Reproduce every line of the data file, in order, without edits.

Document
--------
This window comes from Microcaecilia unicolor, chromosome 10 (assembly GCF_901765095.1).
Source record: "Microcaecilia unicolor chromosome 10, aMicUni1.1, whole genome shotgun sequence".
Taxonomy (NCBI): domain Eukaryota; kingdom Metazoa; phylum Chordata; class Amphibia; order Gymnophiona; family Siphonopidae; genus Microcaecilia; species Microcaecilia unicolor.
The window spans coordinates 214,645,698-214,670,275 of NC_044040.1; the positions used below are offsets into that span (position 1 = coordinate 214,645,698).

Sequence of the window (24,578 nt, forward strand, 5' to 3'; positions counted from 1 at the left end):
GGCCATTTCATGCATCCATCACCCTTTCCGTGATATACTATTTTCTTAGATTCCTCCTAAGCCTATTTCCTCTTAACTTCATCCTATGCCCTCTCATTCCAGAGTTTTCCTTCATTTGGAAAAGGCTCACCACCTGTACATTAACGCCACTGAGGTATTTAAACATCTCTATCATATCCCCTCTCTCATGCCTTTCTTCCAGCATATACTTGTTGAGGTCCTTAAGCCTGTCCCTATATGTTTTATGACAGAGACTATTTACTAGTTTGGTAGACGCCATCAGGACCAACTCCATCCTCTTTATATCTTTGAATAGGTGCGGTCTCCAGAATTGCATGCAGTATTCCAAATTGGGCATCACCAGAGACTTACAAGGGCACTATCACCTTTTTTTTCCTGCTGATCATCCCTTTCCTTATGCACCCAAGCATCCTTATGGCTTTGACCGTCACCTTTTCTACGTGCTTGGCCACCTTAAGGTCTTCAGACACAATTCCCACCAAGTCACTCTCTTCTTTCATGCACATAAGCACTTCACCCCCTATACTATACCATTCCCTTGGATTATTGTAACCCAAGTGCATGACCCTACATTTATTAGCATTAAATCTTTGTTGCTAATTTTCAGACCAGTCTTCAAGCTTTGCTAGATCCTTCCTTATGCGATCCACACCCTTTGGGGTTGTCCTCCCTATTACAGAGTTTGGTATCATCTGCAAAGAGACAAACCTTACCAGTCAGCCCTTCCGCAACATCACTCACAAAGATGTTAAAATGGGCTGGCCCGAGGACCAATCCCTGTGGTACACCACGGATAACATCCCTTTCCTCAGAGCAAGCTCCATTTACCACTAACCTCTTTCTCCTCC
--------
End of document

This window comes from Microcaecilia unicolor, chromosome 10 (assembly GCF_901765095.1).
Source record: "Microcaecilia unicolor chromosome 10, aMicUni1.1, whole genome shotgun sequence".
Taxonomy (NCBI): domain Eukaryota; kingdom Metazoa; phylum Chordata; class Amphibia; order Gymnophiona; family Siphonopidae; genus Microcaecilia; species Microcaecilia unicolor.
The window spans coordinates 214,645,698-214,670,275 of NC_044040.1; the positions used below are offsets into that span (position 1 = coordinate 214,645,698).

Sequence of the window (24,578 nt, forward strand, 5' to 3'; positions counted from 1 at the left end):
GGCCATTTCATGCATCCATCACCCTTTCCGTGATATACTATTTTCTTAGATTCCTCCTAAGCCTATTTCCTCTTAACTTCATCCTATGCCCTCTCATTCCAGAGTTTTCCTTCATTTGGAAAAGGCTCACCACCTGTACATTAACGCCACTGAGGTATTTAAACATCTCTATCATATCCCCTCTCTCATGCCTTTCTTCCAGCATATACTTGTTGAGGTCCTTAAGCCTGTCCCTATATGTTTTATGACAGAGACTATTTACTAGTTTGGTAGACGCCATCAGGACCAACTCCATCCTCTTTATATCTTTGAATAGGTGCGGTCTCCAGAATTGCATGCAGTATTCCAAATTGGGCATCACCAGAGACTTACAAGGGCACTATCACCTTTTTTTTCCTGCTGATCATCCCTTTCCTTATGCACCCAAGCATCCTTATGGCTTTGACCGTCACCTTTTCTACGTGCTTGGCCACCTTAAGGTCTTCAGACACAATTCCCACCAAGTCACTCTCTTCTTTCATGCACATAAGCACTTCACCCCCTATACTATACCATTCCCTTGGATTATTGTAACCCAAGTGCATGACCCTACATTTATTAGCATTAAATCTTTGTTGCTAATTTTCAGACCAGTCTTCAAGCTTTGCTAGATCCTTCCTTATGCGATCCACACCCTTTGGGGTTGTCCTCCCTATTACAGAGTTTGGTATCATCTGCAAAGAGACAAACCTTACCAGTCAGCCCTTCCGCAACATCACTCACAAAGATGTTAAAATGGGCTGGCCCGAGGACCAATCCCTGTGGTACACCACGGATAACATCCCTTTCCTCAGAGCAAGCTCCATTTACCACTAACCTCTTTCTCCTCC